Learning from Our Reading by Martin Haworth

Let’s welcome back monthly columnist Martin Haworth as he shares with us “Learning from Our Reading.” Enjoy!

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Over the summer I’ve been reading a lot (haven’t we all?) and I’ve realised that my reading has changed a little as I’ve started to write more and with the hindsight of what I’ve learned along the way.

My reading likes are varied and I’m prepared to take risks (usually from the charity shop!). I love good crime fiction; ‘happy ever after’ romances and (some) Dickens as my favourites, but I’ve also started to read some of the better stuff that receives recommended reading status for writers. This Summer, I read Annie Proulx (‘The Shipping News’) for the first time as well as Sebastian Faulks (‘Where My Heart Used to Beat’), both rather outside my normal bedtime entertainment – and really enjoyed them too.

I also finished two more great books, one by Peter May (‘Freeze Frame’) and one by Clare Mackintosh (‘I See You’), both of which were very compelling in a different way, for they were thrillers where the page-turning came from the compulsion to find out what happens next.

We’re all different and read in varied circumstances. Some people manage to read a lot on their daily commute. My sister used to be able to curl up with a good book and be undeterred by three boisterous brothers playing indoor football around her. I read mainly in bed at night and in the morning (having the luxury of quite a few days in my month where I don’t work). But I’m also able to take a good book down to a lonely dinner when I’m worked away and need to spend nights in hotels too. Indeed a good book is vital for me when I’m away. I left a new Tami Hoag in the seatback on the plane the last time I was away for a week (good job I took a spare!).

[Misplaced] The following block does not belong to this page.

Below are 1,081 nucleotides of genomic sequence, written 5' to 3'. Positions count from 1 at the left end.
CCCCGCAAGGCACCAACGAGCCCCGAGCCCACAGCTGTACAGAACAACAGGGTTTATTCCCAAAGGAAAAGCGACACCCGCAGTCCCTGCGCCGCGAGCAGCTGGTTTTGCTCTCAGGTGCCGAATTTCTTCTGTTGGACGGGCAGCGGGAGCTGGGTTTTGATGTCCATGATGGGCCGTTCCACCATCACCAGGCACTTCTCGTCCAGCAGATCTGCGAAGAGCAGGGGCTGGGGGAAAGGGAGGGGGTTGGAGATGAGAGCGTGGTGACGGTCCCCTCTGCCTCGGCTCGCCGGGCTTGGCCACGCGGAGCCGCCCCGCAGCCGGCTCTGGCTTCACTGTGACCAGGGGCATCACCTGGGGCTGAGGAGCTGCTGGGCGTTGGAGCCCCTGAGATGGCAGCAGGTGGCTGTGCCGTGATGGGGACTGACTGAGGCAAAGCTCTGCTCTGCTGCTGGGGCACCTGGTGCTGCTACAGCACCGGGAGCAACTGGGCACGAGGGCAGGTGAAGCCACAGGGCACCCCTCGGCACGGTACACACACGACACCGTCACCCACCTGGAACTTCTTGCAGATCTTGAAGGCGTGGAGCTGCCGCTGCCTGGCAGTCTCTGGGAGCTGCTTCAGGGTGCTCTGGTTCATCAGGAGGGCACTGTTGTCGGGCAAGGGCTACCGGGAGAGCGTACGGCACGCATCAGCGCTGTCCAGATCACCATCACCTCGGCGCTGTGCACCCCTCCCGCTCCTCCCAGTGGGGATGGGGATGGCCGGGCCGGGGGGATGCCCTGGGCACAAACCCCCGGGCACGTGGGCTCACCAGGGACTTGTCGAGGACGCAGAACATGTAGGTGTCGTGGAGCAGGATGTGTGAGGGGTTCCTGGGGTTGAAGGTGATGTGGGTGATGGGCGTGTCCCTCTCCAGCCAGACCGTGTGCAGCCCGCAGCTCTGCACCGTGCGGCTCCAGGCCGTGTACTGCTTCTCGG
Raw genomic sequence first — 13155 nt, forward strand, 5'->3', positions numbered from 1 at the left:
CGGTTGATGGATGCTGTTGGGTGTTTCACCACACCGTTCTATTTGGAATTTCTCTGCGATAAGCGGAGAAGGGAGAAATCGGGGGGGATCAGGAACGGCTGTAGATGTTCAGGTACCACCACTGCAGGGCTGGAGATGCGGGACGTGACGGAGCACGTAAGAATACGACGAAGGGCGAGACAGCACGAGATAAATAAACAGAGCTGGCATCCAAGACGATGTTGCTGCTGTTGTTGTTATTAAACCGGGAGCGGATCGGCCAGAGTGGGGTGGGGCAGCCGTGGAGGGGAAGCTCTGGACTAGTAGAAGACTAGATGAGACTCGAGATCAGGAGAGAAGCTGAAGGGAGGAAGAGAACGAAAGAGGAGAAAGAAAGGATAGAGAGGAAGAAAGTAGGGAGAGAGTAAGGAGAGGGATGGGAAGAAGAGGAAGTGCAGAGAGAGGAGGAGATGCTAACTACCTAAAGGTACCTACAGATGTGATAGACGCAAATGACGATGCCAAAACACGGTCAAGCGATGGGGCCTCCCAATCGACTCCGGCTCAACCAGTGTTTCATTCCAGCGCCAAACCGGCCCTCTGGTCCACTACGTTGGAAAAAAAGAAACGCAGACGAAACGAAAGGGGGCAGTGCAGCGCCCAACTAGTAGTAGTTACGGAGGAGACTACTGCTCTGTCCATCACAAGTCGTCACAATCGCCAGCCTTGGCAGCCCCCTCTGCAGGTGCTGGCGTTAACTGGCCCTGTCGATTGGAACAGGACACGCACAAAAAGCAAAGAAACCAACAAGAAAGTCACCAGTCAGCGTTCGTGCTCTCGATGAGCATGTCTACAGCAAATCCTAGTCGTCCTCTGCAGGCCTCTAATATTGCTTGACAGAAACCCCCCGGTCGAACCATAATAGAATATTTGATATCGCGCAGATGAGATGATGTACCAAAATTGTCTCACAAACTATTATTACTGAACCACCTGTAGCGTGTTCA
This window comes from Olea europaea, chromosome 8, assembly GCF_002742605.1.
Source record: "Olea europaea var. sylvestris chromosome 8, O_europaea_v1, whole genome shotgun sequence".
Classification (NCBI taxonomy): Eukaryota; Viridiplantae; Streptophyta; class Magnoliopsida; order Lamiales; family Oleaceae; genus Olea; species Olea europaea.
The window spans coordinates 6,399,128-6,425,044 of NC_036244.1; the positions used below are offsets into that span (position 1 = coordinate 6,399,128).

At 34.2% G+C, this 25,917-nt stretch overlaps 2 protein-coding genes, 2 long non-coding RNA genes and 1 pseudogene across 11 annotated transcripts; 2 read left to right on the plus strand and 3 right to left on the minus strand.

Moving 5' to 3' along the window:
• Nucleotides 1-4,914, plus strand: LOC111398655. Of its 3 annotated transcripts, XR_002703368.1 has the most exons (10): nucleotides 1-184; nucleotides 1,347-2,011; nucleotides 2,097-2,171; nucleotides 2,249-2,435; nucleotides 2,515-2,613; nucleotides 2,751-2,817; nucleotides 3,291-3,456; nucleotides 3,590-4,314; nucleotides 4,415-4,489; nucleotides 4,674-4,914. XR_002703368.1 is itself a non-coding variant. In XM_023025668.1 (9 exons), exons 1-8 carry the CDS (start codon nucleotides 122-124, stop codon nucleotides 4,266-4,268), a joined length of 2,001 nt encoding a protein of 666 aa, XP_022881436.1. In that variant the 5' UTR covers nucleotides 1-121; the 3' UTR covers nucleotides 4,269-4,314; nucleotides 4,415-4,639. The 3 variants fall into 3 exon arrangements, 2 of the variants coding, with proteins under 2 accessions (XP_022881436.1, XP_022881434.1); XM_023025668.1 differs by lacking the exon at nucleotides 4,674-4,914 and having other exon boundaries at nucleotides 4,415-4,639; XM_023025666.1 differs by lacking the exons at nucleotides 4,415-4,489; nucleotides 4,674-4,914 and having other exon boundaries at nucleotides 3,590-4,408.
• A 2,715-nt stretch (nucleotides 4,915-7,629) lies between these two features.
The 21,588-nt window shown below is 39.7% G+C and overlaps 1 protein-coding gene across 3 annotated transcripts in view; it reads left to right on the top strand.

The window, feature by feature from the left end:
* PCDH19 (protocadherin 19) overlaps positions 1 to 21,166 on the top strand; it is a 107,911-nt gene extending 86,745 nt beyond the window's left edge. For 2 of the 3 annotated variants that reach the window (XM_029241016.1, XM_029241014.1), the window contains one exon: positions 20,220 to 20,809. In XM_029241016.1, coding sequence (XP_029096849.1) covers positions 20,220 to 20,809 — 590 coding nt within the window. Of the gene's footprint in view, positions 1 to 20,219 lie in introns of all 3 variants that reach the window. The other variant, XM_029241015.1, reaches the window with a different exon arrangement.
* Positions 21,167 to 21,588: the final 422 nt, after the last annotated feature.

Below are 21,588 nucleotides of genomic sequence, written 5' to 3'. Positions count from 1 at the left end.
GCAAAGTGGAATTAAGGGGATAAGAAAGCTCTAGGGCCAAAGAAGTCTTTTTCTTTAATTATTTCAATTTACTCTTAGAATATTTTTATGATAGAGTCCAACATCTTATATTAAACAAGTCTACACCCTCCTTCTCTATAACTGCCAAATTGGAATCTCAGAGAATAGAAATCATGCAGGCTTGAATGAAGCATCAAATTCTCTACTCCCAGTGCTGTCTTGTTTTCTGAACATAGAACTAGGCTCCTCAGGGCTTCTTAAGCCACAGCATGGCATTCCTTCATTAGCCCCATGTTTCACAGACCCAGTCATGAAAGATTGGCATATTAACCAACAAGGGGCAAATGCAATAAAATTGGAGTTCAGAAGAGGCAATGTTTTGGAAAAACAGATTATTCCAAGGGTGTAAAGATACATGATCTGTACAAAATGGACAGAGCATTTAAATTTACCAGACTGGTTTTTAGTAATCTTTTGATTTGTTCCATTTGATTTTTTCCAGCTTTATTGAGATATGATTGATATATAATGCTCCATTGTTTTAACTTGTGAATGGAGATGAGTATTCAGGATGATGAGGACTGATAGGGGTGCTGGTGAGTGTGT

For me, a book needs to move along a bit and have pace, intrigue and characters I can empathise with, but it definitely doesn’t want to intimidate me by its size. I’m easily bored, so Pride and Prejudice or War and Peace are earmarked very near to the beginning, never to be opened again unless I find myself bedridden for a lengthy period sometime. In fact I can’t think of any book I’ve read that has exceeded 400 pages.

I know very early on when a read is going to lose my attention and so I’ve started to notice more what it is about a ‘good read’ that keeps me engaged and is a hard-to-prise-me-away-from story.

So what did I learn from these very different books as I lay on my metaphorical beach, with a margarita in hand?